Seroepidemiological Evaluation of Toxoplasma gondii Immunity and Relationship with White Blood Cells and Haemoglobin Levels Among HIV-positive and HIV-negative Subjects in the North West Region of Cameroon
Oumar Mahamat, Nosimbang Golda Pingpoh, Lem Edith Abongwa and Ntonifor Helen Ngum*
Department of Biological Sciences, Faculty of Science, The University of Bamenda, Bambili, Cameroon
*Corresponding Author: Ntonifor Helen Ngum, Department of Biological Sciences, Faculty of Science, The University of Bamenda, Bambili, Cameroon.
August 28, 2022; Published: October 21, 2022
Background: This study aimed at determining the impact of Toxoplasma gondii infection on certain haematological indices in HIV-infected and non-infected persons.
Method: The cross-sectional study was carried out between January-June 2021 at the Bamenda Regional Hospital and Bambui District Hospital in Northwest Cameroon with 320 participants. Venous blood was collected to measure haemoglobin concentrations, leucocyte, lymphocyte, and granulocyte counts and to determine the presence of anti-T. gondii IgG and IgM using Rapid anti-T. gondii test cassettes.
Results: The seroprevalence of Anti-T. gondii IgG and T. gondii IgM were 40% and 3.4% respectively. T. gondii was more prevalent in non-HIV-infected individuals (41.7%). Anti-T. gondii IgM antibodies were significantly higher in HIV positive (p = 0.035). In HIV-positive participants, the highest prevalence of T. gondii IgM 6.5% (4⁄62) and T. gondii IgG 38.7% (24⁄62) was found among those aged 25-40 years, although the difference was not significant (p = 0.811). A significant relationship (P = 0.039) was observed between gender on the seroprevalence of anti-T. gondii IgG in HIV-positive individuals with males having a higher risk. Blood counts showed no significant different (p > 0.05) between T. gondii positive and negative patients thought it was high in patients who were negative for T. gondii. On the contrary, blood cell counts were significantly lower (p < 0.05) in HIV positive patient with T. gondii.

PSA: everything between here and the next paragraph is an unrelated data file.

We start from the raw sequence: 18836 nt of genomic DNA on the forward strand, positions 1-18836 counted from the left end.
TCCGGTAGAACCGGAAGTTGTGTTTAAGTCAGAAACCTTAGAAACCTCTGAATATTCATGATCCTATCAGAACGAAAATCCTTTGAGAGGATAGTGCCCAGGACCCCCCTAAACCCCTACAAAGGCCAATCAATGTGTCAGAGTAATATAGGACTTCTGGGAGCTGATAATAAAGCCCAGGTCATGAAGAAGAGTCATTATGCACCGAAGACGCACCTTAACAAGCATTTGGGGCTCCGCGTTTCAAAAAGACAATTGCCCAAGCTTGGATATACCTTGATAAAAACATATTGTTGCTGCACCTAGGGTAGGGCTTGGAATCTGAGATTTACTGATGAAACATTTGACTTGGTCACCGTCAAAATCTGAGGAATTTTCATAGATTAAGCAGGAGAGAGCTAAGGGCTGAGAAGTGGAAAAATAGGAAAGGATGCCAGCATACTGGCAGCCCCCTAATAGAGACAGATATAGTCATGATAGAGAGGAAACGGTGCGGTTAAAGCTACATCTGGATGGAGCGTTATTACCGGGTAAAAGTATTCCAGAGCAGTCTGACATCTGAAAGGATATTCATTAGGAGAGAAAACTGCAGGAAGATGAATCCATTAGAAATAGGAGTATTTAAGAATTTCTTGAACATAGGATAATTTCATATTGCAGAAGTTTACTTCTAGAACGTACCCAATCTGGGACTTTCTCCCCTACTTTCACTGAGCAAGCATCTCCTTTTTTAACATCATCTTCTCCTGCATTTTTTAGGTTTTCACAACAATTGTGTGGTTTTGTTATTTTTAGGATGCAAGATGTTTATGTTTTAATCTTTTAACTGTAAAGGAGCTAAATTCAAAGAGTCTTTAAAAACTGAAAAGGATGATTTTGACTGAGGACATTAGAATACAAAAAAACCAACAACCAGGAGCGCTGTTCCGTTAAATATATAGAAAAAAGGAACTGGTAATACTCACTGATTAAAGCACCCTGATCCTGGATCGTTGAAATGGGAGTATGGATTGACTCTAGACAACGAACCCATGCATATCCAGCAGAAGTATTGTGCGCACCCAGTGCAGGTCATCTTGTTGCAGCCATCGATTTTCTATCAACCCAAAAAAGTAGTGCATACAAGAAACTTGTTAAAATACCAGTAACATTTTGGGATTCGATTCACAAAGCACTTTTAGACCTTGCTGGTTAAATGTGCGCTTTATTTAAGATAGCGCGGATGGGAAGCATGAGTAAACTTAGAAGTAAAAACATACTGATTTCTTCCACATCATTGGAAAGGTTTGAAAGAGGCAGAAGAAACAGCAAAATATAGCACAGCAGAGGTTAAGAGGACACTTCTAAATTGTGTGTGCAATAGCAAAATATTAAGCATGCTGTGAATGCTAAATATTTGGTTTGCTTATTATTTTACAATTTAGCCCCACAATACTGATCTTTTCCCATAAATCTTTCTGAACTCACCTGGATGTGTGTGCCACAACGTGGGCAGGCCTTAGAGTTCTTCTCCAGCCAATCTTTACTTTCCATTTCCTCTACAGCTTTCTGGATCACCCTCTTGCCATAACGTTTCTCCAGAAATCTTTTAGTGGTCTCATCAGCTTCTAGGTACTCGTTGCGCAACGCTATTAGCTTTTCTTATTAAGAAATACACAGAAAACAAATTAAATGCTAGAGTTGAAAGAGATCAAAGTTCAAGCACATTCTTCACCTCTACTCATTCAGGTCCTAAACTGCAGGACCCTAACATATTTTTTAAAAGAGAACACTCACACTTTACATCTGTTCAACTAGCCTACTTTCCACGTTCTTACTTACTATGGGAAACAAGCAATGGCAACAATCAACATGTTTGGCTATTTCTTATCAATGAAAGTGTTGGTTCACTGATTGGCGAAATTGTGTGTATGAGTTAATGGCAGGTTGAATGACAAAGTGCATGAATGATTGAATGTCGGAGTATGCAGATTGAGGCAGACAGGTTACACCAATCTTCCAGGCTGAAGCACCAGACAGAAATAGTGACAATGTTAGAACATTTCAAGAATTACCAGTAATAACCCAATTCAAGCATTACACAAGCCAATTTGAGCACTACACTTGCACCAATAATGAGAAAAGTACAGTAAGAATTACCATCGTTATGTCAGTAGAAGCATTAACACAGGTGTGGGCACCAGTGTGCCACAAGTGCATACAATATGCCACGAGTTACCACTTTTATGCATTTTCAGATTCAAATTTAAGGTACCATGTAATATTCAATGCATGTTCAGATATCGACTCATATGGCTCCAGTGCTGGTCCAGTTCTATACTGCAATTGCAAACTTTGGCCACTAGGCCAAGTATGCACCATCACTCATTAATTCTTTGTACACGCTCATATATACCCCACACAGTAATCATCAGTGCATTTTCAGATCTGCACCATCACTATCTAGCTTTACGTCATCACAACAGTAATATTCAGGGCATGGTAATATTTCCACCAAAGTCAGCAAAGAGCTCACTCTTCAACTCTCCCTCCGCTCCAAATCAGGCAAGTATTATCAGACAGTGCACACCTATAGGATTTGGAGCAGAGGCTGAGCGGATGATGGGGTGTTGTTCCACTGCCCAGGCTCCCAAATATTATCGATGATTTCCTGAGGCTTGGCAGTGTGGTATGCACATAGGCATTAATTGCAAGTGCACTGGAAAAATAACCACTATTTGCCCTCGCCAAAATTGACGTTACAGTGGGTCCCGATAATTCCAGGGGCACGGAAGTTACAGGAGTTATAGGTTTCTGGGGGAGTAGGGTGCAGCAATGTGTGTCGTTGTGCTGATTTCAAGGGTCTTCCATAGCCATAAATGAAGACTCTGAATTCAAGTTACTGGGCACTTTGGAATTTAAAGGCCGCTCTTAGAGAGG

Absolute leukocytosis (1.33%) and leukopenia (33.33%) were higher in HIV-positive patients infected with T. gondii. HIV participants with Toxoplasma had an insignificant (p = 0.64) lower haemoglobin level (13.10 g/dl) when compared to those without Toxoplasma (13.44 g/dl).
Conclusion: Toxoplasma. gondii is prevalent in the Northwest Region of Cameroon with a higher prevalence in HIV non-infected individuals than HIV-infected patients. The presence of this parasite in HIV patients significantly affects the haematological indices.
Keywords: Toxoplasma gondii; HIV; IgG; IgM; Haemoglobin; White Blood Cells Bamenda
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